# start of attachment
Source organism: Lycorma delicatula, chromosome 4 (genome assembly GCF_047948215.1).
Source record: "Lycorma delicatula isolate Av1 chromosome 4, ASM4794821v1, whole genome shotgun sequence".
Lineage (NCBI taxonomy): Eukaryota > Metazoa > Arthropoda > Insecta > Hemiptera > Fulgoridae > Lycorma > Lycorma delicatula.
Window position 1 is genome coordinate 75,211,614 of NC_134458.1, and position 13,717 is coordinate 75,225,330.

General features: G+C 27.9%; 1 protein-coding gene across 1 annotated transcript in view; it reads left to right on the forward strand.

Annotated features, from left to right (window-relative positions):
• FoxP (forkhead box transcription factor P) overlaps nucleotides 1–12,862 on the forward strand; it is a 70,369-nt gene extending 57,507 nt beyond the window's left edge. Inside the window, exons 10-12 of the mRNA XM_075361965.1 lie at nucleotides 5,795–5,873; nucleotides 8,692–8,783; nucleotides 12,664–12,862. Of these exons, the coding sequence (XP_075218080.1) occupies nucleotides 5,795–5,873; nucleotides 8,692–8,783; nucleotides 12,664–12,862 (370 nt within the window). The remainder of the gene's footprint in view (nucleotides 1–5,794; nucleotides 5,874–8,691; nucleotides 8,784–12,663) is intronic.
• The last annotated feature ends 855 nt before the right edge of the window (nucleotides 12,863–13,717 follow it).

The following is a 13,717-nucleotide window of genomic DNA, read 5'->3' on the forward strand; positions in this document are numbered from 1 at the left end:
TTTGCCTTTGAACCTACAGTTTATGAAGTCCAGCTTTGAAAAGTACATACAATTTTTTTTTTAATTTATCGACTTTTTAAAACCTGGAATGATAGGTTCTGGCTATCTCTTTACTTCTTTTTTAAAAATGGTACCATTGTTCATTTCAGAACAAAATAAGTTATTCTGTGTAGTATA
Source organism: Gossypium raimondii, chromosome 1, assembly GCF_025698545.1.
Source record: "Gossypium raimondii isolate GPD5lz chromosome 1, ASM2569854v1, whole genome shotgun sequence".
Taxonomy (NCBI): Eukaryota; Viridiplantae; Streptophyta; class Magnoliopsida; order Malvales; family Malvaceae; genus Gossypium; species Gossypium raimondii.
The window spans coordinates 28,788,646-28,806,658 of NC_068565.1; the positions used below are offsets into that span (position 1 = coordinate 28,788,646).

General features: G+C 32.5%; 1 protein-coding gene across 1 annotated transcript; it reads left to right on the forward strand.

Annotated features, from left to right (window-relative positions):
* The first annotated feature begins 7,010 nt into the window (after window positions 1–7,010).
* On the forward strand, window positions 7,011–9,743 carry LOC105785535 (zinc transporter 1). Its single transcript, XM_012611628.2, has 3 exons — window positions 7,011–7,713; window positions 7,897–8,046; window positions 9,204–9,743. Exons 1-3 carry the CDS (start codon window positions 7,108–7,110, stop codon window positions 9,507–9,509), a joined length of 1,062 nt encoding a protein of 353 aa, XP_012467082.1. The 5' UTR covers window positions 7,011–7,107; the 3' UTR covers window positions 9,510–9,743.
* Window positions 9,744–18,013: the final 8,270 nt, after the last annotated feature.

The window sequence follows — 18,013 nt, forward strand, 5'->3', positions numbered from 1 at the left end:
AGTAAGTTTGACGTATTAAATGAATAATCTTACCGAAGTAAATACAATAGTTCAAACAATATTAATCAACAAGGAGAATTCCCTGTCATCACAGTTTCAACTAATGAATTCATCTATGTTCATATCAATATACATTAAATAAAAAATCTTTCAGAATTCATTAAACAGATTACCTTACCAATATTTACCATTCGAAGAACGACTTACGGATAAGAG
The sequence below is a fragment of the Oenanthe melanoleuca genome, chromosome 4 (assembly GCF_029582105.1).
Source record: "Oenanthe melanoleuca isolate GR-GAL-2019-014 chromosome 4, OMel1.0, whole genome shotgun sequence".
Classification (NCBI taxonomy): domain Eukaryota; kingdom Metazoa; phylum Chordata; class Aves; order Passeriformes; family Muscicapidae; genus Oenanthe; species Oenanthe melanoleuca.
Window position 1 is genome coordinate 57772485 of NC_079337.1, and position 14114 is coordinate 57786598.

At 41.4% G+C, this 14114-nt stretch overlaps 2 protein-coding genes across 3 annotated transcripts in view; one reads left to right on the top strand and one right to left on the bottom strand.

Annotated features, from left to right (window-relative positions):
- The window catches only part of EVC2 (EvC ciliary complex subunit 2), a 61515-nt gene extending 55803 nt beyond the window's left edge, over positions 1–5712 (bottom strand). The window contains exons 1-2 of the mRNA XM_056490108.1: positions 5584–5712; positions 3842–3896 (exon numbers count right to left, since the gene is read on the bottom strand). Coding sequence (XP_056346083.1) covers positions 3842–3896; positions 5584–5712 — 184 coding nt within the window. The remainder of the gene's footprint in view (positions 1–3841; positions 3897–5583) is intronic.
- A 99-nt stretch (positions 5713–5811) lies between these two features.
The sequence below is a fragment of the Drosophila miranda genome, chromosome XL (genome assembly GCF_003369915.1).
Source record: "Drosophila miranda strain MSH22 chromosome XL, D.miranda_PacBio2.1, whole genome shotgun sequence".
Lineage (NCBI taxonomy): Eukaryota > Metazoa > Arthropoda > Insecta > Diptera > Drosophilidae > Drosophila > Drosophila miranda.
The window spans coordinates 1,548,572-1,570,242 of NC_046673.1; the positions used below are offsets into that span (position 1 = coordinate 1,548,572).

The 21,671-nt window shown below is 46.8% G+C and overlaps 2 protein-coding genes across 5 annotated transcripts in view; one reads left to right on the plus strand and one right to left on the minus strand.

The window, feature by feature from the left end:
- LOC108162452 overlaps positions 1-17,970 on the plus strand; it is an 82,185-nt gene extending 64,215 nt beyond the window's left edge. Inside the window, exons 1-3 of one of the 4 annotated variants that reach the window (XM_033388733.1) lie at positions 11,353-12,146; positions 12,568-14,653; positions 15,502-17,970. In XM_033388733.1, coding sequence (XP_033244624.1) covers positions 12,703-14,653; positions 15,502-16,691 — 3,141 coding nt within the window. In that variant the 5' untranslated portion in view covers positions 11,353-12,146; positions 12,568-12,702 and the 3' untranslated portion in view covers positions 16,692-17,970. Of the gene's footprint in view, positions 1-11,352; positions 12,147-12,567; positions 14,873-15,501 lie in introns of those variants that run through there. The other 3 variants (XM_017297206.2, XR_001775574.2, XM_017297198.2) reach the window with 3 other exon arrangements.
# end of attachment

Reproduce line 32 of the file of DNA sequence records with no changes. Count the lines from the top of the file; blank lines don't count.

Lineage (NCBI taxonomy): Eukaryota > Metazoa > Arthropoda > Insecta > Diptera > Drosophilidae > Drosophila > Drosophila miranda.